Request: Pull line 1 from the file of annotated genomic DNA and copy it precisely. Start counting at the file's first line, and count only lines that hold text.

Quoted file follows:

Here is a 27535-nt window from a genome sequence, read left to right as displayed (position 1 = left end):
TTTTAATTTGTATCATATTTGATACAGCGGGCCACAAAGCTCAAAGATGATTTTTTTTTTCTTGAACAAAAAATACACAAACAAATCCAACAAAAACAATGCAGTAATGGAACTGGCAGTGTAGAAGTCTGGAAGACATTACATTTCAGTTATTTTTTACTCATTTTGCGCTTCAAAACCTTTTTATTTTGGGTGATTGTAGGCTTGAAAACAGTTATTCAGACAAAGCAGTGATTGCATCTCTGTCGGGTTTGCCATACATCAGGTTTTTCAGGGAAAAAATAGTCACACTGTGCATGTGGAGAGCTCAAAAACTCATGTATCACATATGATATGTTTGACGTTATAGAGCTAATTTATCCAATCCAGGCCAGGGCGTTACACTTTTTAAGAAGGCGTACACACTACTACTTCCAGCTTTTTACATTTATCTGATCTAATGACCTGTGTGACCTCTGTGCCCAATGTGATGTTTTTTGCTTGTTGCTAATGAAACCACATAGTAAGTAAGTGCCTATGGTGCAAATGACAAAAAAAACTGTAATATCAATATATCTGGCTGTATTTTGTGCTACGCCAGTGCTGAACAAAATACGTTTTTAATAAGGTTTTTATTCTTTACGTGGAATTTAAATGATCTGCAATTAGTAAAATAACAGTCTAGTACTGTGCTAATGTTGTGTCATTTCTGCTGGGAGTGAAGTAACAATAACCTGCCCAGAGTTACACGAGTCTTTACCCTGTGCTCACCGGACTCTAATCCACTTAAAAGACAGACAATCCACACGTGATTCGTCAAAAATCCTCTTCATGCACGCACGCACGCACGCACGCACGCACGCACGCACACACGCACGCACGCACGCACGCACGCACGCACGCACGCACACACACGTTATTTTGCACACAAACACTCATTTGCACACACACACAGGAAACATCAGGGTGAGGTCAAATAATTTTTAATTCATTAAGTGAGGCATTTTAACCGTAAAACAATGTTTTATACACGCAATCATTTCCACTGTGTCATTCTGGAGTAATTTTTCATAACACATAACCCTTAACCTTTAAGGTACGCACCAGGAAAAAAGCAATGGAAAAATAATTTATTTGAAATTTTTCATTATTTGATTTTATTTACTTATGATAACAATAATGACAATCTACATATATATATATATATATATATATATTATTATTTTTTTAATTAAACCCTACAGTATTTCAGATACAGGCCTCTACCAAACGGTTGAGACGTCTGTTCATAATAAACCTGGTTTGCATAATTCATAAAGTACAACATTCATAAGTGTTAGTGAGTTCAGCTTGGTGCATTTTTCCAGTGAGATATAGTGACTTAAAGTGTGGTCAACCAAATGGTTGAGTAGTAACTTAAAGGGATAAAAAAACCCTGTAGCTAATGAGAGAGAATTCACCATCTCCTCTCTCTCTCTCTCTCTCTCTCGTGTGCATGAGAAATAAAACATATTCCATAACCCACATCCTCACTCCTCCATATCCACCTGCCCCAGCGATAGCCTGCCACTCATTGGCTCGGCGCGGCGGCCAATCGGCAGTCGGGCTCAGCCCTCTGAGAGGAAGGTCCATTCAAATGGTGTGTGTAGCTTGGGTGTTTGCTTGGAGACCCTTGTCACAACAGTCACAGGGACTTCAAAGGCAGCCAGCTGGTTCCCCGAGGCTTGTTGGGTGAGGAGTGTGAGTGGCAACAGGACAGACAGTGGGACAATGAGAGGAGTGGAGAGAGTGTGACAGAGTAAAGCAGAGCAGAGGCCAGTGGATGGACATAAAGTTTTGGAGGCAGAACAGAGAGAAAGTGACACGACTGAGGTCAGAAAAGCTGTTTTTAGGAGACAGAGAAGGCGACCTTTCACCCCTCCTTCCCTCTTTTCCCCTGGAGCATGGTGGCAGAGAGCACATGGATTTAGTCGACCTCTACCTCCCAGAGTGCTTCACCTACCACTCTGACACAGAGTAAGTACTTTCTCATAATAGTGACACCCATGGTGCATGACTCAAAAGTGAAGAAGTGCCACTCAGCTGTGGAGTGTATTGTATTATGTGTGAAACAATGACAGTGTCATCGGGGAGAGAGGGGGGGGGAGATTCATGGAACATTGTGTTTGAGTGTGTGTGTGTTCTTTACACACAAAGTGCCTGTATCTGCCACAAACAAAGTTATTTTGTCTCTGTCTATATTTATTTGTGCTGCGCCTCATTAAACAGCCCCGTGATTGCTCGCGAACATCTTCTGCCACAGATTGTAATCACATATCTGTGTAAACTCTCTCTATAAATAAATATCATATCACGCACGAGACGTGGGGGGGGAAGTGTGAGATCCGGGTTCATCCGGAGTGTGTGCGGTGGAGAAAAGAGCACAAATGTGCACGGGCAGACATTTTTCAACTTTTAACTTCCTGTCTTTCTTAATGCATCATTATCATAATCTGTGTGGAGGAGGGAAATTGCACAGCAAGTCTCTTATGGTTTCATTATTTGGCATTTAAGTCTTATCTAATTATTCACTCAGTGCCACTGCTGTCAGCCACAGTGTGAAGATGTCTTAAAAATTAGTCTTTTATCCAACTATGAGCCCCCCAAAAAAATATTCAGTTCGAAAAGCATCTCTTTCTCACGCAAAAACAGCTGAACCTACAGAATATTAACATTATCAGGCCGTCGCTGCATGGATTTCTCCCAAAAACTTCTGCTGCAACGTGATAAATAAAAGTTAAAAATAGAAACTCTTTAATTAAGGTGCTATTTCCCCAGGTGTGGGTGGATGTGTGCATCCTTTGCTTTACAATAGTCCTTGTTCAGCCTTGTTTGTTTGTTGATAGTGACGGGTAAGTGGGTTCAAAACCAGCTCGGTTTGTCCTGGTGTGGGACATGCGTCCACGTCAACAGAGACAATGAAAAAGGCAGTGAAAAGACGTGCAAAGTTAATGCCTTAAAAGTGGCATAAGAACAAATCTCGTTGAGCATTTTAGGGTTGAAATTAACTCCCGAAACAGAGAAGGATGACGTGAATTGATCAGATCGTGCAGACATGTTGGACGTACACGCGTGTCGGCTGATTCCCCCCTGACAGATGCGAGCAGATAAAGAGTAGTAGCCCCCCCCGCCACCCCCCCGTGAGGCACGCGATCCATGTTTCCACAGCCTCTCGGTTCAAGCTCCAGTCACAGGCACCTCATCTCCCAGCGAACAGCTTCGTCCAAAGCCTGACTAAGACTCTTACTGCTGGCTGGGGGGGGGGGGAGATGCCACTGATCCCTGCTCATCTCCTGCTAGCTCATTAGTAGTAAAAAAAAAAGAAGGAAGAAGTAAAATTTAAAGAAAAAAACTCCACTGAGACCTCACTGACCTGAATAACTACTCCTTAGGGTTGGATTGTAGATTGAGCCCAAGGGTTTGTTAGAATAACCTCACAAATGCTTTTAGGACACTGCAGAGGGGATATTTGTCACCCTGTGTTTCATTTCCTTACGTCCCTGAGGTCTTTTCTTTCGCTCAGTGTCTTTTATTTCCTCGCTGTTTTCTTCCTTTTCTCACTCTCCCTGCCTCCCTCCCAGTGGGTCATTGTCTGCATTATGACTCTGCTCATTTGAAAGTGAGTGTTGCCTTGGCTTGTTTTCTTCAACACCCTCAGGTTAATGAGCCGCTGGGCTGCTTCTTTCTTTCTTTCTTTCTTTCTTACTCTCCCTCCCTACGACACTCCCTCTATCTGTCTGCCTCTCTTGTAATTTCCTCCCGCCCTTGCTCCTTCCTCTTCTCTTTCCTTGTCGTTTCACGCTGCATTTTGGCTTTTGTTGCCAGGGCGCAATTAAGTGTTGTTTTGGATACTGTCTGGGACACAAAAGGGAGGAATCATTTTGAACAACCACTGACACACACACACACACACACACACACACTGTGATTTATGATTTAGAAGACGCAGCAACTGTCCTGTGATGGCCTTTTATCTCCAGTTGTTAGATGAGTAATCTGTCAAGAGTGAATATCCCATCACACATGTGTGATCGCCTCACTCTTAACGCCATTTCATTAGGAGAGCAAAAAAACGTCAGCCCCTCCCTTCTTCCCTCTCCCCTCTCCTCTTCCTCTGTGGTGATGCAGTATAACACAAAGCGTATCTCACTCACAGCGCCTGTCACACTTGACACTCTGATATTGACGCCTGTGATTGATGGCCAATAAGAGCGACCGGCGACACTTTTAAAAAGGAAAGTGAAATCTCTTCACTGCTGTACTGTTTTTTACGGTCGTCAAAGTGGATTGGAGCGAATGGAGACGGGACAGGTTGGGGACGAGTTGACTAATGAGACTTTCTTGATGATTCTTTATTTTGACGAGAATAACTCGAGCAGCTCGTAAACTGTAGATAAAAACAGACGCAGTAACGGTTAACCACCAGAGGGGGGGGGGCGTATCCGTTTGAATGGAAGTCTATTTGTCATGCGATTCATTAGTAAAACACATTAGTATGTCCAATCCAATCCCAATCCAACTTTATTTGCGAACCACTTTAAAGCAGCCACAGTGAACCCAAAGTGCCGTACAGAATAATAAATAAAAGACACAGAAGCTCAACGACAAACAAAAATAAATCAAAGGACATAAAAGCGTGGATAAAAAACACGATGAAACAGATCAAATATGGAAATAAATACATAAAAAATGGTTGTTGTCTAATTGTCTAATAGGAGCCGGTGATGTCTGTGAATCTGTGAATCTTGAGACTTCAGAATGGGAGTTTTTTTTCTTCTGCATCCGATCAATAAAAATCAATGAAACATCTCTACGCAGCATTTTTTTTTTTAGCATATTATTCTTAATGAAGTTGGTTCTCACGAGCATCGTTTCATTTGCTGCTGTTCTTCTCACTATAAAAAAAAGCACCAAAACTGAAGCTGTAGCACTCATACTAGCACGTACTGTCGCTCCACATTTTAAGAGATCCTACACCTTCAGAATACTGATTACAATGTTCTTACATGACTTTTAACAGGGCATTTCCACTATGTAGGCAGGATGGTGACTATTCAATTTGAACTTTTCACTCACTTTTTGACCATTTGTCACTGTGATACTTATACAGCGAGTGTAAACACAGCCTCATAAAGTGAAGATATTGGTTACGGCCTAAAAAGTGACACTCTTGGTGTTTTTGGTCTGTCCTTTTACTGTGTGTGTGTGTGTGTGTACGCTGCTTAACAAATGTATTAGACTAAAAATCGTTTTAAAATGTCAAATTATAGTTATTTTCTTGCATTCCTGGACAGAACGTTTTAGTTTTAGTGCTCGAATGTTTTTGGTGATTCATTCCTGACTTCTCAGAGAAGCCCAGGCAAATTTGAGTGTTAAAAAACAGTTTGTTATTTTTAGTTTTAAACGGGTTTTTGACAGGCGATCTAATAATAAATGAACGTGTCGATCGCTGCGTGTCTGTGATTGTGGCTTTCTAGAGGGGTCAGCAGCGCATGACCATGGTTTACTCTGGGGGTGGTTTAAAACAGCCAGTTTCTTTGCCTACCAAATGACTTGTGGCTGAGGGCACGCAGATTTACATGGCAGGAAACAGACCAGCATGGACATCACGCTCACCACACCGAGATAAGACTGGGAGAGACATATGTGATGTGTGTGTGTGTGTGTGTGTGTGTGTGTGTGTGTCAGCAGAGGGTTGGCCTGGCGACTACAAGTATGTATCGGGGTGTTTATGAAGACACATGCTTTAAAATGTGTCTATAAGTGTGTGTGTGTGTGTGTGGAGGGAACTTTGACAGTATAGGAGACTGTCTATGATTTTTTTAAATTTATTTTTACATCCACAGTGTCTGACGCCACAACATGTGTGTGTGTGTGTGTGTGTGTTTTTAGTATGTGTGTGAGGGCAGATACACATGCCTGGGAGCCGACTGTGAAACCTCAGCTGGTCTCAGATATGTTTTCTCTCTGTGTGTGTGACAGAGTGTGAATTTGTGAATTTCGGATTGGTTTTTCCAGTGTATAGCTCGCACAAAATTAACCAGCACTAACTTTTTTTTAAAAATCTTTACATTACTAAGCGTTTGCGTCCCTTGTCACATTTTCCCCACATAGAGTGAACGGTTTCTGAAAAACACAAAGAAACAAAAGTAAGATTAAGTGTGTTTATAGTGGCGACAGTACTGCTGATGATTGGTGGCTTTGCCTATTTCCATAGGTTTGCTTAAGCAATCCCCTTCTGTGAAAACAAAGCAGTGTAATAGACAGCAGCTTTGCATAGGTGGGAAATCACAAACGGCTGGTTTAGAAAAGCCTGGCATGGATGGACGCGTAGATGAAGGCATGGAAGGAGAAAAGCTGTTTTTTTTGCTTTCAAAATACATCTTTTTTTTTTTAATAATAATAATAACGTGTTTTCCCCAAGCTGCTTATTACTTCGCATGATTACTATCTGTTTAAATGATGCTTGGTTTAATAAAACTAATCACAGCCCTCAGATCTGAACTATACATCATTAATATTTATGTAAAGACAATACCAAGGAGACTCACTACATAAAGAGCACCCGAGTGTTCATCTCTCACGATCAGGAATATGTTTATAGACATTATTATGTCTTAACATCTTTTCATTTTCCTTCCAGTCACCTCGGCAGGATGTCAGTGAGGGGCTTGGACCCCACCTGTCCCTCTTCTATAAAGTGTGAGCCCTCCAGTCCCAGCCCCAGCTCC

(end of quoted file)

Here is a 27535-nt window from a genome sequence, read left to right as displayed (position 1 = left end):